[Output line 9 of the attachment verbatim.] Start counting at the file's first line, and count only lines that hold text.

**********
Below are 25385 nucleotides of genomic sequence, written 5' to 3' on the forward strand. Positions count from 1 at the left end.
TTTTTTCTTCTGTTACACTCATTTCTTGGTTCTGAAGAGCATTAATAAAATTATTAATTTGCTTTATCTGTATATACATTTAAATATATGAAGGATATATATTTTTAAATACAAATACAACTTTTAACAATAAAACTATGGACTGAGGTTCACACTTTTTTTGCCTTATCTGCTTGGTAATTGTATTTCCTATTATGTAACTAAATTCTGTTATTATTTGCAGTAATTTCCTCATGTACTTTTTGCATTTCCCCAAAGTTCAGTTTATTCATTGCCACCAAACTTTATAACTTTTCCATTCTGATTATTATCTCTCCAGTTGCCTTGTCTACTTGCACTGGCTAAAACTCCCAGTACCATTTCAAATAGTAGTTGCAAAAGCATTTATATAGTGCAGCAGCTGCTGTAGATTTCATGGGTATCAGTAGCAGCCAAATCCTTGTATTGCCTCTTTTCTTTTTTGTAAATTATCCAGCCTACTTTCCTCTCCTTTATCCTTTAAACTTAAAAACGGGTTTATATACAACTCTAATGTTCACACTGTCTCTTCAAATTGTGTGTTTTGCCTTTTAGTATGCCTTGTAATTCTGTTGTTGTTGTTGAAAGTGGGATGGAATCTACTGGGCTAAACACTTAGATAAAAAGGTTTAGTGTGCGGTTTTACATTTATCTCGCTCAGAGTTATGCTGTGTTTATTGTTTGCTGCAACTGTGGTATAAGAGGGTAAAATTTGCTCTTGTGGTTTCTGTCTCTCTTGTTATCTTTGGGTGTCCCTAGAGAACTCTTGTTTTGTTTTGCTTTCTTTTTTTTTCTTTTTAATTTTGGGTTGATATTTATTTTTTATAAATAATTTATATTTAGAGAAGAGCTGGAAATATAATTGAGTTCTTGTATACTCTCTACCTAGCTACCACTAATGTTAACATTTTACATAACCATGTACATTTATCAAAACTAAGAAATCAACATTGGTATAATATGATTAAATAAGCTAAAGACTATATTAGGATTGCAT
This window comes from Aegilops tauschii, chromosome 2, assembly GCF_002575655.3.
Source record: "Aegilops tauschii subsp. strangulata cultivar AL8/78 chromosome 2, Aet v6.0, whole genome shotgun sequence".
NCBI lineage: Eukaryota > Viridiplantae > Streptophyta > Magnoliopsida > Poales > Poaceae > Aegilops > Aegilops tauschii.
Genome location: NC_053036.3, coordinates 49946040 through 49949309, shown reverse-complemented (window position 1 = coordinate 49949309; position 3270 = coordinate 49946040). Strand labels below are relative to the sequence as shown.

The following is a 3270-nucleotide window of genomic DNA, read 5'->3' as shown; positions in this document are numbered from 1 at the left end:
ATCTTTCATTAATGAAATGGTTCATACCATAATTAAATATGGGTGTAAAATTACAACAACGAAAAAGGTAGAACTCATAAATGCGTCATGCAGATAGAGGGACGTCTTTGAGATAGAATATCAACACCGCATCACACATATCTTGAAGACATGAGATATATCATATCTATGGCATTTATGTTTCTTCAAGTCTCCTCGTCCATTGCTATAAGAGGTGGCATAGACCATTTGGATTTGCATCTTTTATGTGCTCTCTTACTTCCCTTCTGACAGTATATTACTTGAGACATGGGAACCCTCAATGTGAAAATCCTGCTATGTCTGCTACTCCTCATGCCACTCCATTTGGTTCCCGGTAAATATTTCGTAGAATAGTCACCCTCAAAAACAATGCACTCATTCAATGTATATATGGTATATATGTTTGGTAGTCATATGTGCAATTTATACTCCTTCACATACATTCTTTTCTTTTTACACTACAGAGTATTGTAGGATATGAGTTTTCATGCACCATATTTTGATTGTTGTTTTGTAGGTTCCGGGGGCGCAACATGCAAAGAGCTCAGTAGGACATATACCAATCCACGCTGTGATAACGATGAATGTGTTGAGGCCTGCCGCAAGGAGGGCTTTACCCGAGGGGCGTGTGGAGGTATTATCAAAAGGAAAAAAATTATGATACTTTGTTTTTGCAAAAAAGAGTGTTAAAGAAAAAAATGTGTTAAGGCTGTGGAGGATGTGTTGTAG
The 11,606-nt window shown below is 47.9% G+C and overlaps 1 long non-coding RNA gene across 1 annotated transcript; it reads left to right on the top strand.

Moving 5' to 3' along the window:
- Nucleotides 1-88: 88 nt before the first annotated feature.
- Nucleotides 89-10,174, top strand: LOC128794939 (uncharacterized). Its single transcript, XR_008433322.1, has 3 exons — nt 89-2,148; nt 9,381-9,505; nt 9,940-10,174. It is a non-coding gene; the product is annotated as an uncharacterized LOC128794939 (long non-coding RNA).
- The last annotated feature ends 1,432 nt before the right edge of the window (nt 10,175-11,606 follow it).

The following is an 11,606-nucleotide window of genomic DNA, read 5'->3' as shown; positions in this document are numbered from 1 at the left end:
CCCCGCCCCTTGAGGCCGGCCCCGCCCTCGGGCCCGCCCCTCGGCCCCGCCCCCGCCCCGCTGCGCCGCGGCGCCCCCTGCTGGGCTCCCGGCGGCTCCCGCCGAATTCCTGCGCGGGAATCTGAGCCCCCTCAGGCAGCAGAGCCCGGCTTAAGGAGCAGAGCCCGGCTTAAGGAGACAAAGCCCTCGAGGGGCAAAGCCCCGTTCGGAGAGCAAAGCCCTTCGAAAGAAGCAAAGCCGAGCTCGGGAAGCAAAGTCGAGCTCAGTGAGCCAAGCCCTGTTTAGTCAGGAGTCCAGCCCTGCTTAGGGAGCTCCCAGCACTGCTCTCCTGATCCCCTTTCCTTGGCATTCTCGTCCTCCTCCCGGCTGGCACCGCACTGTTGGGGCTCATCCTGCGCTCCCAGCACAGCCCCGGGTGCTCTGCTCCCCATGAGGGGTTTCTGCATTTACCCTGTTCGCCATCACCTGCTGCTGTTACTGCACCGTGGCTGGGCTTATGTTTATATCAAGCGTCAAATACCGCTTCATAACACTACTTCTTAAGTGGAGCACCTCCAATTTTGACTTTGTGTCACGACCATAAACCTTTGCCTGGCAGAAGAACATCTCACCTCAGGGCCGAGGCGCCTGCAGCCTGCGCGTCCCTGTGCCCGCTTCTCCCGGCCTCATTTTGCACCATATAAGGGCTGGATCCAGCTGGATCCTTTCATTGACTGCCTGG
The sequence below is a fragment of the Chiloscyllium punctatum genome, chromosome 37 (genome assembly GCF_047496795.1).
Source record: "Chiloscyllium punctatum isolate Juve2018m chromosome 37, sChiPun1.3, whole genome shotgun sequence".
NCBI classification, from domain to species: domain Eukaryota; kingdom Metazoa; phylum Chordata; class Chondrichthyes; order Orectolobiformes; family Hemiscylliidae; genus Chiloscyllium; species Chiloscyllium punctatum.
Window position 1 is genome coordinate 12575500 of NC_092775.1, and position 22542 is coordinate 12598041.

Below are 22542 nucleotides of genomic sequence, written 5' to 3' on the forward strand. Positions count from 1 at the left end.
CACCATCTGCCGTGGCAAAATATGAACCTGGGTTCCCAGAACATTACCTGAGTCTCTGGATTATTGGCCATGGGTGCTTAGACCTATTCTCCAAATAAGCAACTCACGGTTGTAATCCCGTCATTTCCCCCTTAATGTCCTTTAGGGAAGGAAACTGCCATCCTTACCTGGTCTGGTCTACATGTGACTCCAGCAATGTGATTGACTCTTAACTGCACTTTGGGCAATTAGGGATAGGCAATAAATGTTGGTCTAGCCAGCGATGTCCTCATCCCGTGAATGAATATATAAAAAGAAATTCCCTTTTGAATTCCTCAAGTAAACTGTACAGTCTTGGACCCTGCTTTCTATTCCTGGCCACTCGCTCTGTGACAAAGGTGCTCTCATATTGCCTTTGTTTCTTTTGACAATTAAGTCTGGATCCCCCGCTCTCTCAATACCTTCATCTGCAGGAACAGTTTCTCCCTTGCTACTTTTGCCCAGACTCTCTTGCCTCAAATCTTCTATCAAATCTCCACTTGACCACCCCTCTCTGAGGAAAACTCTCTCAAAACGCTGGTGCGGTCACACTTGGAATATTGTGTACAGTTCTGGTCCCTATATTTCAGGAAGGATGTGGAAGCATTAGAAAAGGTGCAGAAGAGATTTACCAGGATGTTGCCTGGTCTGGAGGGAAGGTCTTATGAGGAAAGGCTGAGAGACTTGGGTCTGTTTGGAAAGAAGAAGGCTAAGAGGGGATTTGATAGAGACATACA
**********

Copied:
The 11,606-nt window shown below is 47.9% G+C and overlaps 1 long non-coding RNA gene across 1 annotated transcript; it reads left to right on the top strand.